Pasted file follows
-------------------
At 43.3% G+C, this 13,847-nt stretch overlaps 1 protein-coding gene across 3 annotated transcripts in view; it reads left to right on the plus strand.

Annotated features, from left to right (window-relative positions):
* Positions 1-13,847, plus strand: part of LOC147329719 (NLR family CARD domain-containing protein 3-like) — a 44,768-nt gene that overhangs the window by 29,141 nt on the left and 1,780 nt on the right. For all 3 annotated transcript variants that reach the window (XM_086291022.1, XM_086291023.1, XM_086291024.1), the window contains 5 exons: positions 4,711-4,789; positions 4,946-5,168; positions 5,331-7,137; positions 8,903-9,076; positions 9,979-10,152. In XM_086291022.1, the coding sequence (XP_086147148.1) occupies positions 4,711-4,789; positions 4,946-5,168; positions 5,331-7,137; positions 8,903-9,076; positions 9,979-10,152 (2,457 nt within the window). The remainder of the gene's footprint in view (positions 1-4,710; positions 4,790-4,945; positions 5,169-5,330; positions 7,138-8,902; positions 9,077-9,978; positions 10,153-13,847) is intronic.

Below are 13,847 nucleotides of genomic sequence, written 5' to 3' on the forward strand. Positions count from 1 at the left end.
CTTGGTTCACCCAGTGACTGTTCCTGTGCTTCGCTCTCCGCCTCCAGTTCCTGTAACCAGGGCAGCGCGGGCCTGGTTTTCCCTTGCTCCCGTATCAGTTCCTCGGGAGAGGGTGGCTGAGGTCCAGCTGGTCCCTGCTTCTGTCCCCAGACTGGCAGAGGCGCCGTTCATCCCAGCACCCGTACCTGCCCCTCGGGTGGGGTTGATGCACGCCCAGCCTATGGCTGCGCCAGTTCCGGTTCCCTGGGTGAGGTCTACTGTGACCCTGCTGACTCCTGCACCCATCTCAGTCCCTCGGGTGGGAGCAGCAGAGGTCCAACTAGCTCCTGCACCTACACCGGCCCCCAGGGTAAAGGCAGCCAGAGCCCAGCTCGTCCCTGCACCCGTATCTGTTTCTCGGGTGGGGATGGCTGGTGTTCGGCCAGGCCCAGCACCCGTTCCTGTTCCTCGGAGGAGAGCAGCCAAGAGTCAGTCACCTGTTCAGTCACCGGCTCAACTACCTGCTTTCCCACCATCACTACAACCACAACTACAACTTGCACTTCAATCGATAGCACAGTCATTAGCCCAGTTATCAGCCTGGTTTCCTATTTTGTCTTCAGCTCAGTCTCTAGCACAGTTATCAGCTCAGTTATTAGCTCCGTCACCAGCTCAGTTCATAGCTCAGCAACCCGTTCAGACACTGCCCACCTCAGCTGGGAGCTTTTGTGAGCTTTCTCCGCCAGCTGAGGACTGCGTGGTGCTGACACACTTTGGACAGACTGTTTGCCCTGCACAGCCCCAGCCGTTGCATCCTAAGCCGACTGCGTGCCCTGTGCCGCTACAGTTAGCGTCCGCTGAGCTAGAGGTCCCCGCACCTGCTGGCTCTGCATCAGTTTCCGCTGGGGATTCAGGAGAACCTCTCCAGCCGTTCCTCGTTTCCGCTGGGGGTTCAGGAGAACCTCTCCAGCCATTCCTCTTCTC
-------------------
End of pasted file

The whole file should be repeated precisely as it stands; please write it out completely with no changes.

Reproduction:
At 43.3% G+C, this 13,847-nt stretch overlaps 1 protein-coding gene across 3 annotated transcripts in view; it reads left to right on the plus strand.

Annotated features, from left to right (window-relative positions):
* Positions 1-13,847, plus strand: part of LOC147329719 (NLR family CARD domain-containing protein 3-like) — a 44,768-nt gene that overhangs the window by 29,141 nt on the left and 1,780 nt on the right. For all 3 annotated transcript variants that reach the window (XM_086291022.1, XM_086291023.1, XM_086291024.1), the window contains 5 exons: positions 4,711-4,789; positions 4,946-5,168; positions 5,331-7,137; positions 8,903-9,076; positions 9,979-10,152. In XM_086291022.1, the coding sequence (XP_086147148.1) occupies positions 4,711-4,789; positions 4,946-5,168; positions 5,331-7,137; positions 8,903-9,076; positions 9,979-10,152 (2,457 nt within the window). The remainder of the gene's footprint in view (positions 1-4,710; positions 4,790-4,945; positions 5,169-5,330; positions 7,138-8,902; positions 9,077-9,978; positions 10,153-13,847) is intronic.

Below are 13,847 nucleotides of genomic sequence, written 5' to 3' on the forward strand. Positions count from 1 at the left end.
CTTGGTTCACCCAGTGACTGTTCCTGTGCTTCGCTCTCCGCCTCCAGTTCCTGTAACCAGGGCAGCGCGGGCCTGGTTTTCCCTTGCTCCCGTATCAGTTCCTCGGGAGAGGGTGGCTGAGGTCCAGCTGGTCCCTGCTTCTGTCCCCAGACTGGCAGAGGCGCCGTTCATCCCAGCACCCGTACCTGCCCCTCGGGTGGGGTTGATGCACGCCCAGCCTATGGCTGCGCCAGTTCCGGTTCCCTGGGTGAGGTCTACTGTGACCCTGCTGACTCCTGCACCCATCTCAGTCCCTCGGGTGGGAGCAGCAGAGGTCCAACTAGCTCCTGCACCTACACCGGCCCCCAGGGTAAAGGCAGCCAGAGCCCAGCTCGTCCCTGCACCCGTATCTGTTTCTCGGGTGGGGATGGCTGGTGTTCGGCCAGGCCCAGCACCCGTTCCTGTTCCTCGGAGGAGAGCAGCCAAGAGTCAGTCACCTGTTCAGTCACCGGCTCAACTACCTGCTTTCCCACCATCACTACAACCACAACTACAACTTGCACTTCAATCGATAGCACAGTCATTAGCCCAGTTATCAGCCTGGTTTCCTATTTTGTCTTCAGCTCAGTCTCTAGCACAGTTATCAGCTCAGTTATTAGCTCCGTCACCAGCTCAGTTCATAGCTCAGCAACCCGTTCAGACACTGCCCACCTCAGCTGGGAGCTTTTGTGAGCTTTCTCCGCCAGCTGAGGACTGCGTGGTGCTGACACACTTTGGACAGACTGTTTGCCCTGCACAGCCCCAGCCGTTGCATCCTAAGCCGACTGCGTGCCCTGTGCCGCTACAGTTAGCGTCCGCTGAGCTAGAGGTCCCCGCACCTGCTGGCTCTGCATCAGTTTCCGCTGGGGATTCAGGAGAACCTCTCCAGCCGTTCCTCGTTTCCGCTGGGGGTTCAGGAGAACCTCTCCAGCCATTCCTCTTCTC